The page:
Imagine being remembered for your worst day or most embarrassing thing you’ve ever done. It’s not hard to imagine, is it? Don’t you have someone in your life, maybe even on the fringe, who witnessed you at an awkward time that “helps” keeps those memories alive for you? It doesn’t matter if you cure cancer, walk on Mars, or convert plastic into chicken nuggets, you will still be remembered for what you got wrong instead of what you got right. How can you change that?
My thirteen-year-old daughter Sierra recently ran into some friends she attended school with some years before. One of these girls struggled to remember my daughter until she reintroduced herself.
“I’m Sierra,” said my daughter.
“Oh!” the girl replied as her memory returned. “You’re the girl that had lice in 1st Grade!”
Yes, Sierra thought to herself, along with every kid in the class! Is that my legacy?
Can You Outlive Your Worst Day?
Short answer: maybe. Some people don’t want to change how they see you. When they compare you at your worst to themselves at their best, they like what they see. Such a side-by-side makes them feel better about their own choices, lives, and outcomes. They want you closeby to make themselves look or feel good. To those people, wish them a happy life, but don’t invest in them.
More importantly, how do you move forward after you make a huge mistake or do something that causes you terrific embarrassment? Sadly, I’ve had quite a bit of experience in this arena, so here’s what I’ve found that gets me unstuck–
If your actions have harmed another, clean the slate by asking for forgiveness. It’s hard. After I lied to my neighbor when I was seven, mom marched me back to the neighbor’s house so I could own it, apologize, and ask forgiveness. That painful experience gave me a clean slate with that neighbor after that day. My mom knew that my asking forgiveness would make it less likely that I would repeat my original mistake.
Asking forgiveness also benefits the person who forgives you. According to Mayo Clinic, forgiving another–
- Builds healthier relationships
- Improves mental health
- Reduces anxiety, stress, and hostility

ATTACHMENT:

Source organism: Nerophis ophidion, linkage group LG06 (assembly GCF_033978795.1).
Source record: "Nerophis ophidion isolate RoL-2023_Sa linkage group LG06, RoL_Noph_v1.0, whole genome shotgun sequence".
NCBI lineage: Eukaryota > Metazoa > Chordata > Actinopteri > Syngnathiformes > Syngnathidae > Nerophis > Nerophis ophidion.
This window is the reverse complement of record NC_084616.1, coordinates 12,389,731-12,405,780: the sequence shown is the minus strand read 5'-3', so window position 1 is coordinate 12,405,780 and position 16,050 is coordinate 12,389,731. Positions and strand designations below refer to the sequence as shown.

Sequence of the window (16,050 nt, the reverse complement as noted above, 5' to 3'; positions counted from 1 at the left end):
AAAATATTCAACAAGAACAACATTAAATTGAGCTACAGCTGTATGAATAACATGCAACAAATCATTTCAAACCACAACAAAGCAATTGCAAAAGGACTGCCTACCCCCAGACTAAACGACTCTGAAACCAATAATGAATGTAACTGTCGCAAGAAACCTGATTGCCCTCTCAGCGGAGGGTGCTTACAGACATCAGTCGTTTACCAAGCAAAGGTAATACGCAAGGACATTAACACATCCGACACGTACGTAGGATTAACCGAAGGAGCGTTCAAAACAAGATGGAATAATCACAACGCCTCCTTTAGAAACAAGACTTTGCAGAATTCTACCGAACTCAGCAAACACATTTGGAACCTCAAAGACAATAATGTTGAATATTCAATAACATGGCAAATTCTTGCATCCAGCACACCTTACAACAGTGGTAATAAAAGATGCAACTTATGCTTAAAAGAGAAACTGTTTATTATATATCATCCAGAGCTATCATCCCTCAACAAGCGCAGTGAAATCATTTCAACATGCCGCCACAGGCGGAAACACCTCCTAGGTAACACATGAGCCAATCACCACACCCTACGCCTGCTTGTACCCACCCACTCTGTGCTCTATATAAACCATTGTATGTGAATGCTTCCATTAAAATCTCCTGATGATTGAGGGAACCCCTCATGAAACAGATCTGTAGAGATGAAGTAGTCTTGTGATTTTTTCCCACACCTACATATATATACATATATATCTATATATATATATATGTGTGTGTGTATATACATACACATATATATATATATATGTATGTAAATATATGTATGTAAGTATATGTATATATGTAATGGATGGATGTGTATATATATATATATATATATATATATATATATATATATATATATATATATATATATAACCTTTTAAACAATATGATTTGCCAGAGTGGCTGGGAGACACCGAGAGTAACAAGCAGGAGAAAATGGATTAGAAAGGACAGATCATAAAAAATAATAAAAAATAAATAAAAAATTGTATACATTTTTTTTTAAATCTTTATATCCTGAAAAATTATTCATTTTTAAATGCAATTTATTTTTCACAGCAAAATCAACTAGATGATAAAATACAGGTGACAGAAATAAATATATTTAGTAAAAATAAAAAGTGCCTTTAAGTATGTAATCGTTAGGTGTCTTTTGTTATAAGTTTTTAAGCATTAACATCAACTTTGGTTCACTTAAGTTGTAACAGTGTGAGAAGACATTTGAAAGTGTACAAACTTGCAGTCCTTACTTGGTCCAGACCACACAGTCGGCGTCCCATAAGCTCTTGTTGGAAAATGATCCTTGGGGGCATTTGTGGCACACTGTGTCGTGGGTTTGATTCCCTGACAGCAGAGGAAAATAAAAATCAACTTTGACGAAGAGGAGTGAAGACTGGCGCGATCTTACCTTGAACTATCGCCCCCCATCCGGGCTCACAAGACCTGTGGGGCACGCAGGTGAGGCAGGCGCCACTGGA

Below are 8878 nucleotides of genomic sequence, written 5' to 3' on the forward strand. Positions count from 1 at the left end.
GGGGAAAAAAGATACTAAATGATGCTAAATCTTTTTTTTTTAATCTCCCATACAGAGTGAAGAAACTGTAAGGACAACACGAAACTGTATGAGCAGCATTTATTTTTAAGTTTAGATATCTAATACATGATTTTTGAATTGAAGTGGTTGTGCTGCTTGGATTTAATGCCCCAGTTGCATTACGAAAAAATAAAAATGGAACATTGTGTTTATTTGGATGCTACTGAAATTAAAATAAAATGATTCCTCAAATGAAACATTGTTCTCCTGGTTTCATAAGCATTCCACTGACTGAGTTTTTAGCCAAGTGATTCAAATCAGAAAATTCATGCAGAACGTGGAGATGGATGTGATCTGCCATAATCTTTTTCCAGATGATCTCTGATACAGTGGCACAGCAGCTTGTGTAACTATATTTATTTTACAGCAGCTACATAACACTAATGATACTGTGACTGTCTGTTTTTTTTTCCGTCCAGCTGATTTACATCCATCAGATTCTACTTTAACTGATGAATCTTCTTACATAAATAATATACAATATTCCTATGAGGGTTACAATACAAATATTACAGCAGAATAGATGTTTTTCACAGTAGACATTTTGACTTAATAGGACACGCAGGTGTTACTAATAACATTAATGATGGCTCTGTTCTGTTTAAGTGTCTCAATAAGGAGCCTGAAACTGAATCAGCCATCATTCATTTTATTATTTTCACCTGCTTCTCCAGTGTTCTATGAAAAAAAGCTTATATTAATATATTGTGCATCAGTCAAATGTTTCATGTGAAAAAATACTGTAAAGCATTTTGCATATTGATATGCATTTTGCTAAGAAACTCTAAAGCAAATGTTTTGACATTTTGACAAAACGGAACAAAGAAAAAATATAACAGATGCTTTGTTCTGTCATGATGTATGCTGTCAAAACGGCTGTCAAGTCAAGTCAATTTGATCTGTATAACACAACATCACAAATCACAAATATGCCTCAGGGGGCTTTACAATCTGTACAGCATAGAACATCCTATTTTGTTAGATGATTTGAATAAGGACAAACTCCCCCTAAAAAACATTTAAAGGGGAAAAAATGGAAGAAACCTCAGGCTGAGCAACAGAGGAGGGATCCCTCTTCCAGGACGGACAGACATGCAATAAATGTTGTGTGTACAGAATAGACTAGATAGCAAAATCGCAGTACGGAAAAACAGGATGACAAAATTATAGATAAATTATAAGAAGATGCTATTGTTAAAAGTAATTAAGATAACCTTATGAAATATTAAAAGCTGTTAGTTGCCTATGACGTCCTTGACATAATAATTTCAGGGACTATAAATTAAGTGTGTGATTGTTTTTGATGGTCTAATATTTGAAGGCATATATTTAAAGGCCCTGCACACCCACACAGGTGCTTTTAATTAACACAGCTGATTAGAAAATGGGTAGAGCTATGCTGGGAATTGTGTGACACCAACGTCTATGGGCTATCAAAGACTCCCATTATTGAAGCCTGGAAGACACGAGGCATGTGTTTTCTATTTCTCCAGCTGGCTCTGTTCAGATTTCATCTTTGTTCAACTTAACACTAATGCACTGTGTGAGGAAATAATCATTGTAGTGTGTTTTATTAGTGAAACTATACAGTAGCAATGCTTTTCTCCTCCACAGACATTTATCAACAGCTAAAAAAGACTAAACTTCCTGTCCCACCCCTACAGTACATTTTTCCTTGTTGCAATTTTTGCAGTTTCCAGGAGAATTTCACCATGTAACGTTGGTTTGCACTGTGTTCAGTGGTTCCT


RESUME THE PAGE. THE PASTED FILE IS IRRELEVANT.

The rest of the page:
- Lowers blood pressure
- Minimizes the symptoms of depression
- Create a stronger immune system
- Improves heart health
- Elevates self-esteem
In other words, you asking forgiveness is like offering a person one pill that deals with hypertension, heart disease, mental health, and more.
You also need to forgive yourself, which can be the hardest challenge of all. People get into “car accidents,” not “car on purposes.” You screwed up. It happens. Maybe it hurt you as well as others. Hold on to these words of wisdom from the late, great Dr. Maya Angelou when you’re tempted to let your worst day define you:
“Do the best you can until you know better. Then when you know better, do better.”
Learn from Your Mistakes
Angelou’s words segue nicely into this pearl from Henry Ford:
“The only real mistake is the one from which we learn nothing.”
So you screwed up. Congratulations, here’s your Human Card. Ask forgiveness to earn your Humility Card. Now that you know better, make different choices, and determine to learn from your mistakes. Here’s you Growth Card.
When my son was three, he was smarter than his parents. Or, at least, sometimes he acted like it. He thought when we said, “Don’t touch the stove. It’s hot,” that applied to others, not him personally. You can guess what he did when we turned our backs. Yup. He got a bit singed. But do you know what he’s done since? Having learned, he made different, better choices.
Laugh at Yourself
Maybe you didn’t hurt anyone but instead simply embarrassed the crap out of yourself. Been there, done that. Who am I kidding? I embarrass myself on a regular basis. Like when I dove into the pool and my swimming trunks made a fast getaway from my body while a class of senior women did water aerobics a few feet away. I could have held my breath for as long as possible and then eventually drown. Or I could as nonchalantly as a large, naked man can manage, paddle over to my shorts some fifteen feet away with an expression on my face that said, “You’re welcome.”
I chose the later. As did my daughter Sierra who laughed and laughed at how a schoolmate remembered her as “the girl with lice.”
Laughing at yourself gives other permission to laugh with you instead of at you. It reconfirms your Human Card, and it makes you more likeable. Research shows that laughing at ourselves also improves heart health and short term memory, better equips you to deal with life’s setbacks, and can even help manage pain.
It’s okay to visit Oopsville. But we don’t have to live there. And we certainly don’t have to let others insist we live there!